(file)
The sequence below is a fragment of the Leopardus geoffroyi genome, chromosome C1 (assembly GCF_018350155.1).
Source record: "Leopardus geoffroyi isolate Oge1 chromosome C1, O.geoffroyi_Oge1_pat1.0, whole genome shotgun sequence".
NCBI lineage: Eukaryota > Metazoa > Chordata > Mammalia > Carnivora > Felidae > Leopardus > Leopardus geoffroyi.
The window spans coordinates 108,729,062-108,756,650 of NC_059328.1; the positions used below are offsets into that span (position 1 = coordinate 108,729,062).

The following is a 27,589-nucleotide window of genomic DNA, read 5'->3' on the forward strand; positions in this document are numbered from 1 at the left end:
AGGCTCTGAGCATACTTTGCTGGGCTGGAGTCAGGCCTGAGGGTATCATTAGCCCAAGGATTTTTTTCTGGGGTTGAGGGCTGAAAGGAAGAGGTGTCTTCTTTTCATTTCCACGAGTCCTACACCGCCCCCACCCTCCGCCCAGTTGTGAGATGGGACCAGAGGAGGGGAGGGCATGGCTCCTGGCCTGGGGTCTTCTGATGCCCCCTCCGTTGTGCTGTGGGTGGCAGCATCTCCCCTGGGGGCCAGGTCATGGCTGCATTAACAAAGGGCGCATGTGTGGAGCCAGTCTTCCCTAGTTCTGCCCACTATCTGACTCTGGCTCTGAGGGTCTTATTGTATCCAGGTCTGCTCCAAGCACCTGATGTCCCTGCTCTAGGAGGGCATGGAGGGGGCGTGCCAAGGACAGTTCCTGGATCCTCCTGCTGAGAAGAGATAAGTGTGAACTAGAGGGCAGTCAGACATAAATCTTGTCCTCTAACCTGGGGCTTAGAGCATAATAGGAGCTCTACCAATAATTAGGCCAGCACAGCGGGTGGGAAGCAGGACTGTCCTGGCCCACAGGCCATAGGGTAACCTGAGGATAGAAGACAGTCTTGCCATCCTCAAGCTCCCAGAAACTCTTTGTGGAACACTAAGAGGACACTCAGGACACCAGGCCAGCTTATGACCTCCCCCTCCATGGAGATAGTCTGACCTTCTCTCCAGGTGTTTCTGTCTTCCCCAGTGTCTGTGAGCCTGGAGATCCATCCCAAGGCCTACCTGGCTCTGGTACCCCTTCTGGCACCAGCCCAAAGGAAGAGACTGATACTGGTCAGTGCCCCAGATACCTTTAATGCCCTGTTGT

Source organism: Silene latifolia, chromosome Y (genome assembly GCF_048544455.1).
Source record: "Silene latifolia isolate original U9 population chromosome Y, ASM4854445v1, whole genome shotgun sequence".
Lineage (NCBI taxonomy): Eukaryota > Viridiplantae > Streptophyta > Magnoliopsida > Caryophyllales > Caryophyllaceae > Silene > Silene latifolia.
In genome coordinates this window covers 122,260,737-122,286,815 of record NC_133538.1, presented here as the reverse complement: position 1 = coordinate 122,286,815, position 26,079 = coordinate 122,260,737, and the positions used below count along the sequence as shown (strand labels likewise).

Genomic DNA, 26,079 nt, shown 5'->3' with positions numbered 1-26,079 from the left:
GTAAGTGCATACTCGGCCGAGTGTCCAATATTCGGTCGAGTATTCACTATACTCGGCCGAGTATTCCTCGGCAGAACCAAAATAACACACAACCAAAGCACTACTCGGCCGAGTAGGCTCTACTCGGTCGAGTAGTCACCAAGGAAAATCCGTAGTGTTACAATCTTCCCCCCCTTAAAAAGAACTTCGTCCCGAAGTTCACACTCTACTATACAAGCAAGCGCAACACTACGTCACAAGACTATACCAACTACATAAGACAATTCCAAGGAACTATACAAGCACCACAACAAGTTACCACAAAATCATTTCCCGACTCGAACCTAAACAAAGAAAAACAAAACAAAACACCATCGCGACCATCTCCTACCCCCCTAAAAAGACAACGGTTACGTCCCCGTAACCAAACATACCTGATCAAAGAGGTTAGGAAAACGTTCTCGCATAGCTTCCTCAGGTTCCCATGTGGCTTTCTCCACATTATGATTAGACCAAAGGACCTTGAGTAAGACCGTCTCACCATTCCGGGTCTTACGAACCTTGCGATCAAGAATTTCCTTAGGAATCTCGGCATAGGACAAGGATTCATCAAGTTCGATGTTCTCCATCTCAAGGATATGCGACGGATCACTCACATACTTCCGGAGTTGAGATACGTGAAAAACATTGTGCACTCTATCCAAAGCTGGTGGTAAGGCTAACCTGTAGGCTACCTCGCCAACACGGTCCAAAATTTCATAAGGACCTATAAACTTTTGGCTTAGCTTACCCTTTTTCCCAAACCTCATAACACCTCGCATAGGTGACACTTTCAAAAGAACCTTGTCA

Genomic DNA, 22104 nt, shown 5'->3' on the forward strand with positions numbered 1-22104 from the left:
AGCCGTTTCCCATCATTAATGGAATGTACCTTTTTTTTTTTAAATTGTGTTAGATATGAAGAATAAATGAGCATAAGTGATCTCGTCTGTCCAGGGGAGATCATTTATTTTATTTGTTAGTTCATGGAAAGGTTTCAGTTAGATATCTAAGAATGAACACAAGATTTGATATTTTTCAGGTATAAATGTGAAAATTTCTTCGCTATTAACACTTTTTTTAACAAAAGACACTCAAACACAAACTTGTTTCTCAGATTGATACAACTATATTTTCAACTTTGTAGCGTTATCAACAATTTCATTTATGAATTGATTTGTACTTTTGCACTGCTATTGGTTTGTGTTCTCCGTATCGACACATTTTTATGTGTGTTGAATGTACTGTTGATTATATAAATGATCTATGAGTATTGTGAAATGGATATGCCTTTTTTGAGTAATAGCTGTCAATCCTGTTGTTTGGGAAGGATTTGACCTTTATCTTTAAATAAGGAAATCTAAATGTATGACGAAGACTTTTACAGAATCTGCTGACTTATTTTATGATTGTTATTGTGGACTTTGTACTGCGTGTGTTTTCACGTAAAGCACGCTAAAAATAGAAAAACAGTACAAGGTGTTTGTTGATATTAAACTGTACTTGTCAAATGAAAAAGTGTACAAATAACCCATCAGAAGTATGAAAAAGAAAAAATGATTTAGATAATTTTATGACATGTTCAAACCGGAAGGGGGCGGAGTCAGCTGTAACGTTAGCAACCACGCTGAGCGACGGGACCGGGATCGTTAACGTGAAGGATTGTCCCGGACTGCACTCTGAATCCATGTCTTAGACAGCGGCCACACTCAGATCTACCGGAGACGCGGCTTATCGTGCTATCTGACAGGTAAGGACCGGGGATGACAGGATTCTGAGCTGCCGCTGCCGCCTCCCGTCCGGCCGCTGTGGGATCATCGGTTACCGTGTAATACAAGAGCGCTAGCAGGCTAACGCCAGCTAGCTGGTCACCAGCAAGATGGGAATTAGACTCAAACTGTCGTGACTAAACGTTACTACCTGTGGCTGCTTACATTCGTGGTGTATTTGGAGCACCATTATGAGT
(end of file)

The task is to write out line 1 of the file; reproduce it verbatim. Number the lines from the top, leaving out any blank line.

The sequence below is a fragment of the Leopardus geoffroyi genome, chromosome C1 (assembly GCF_018350155.1).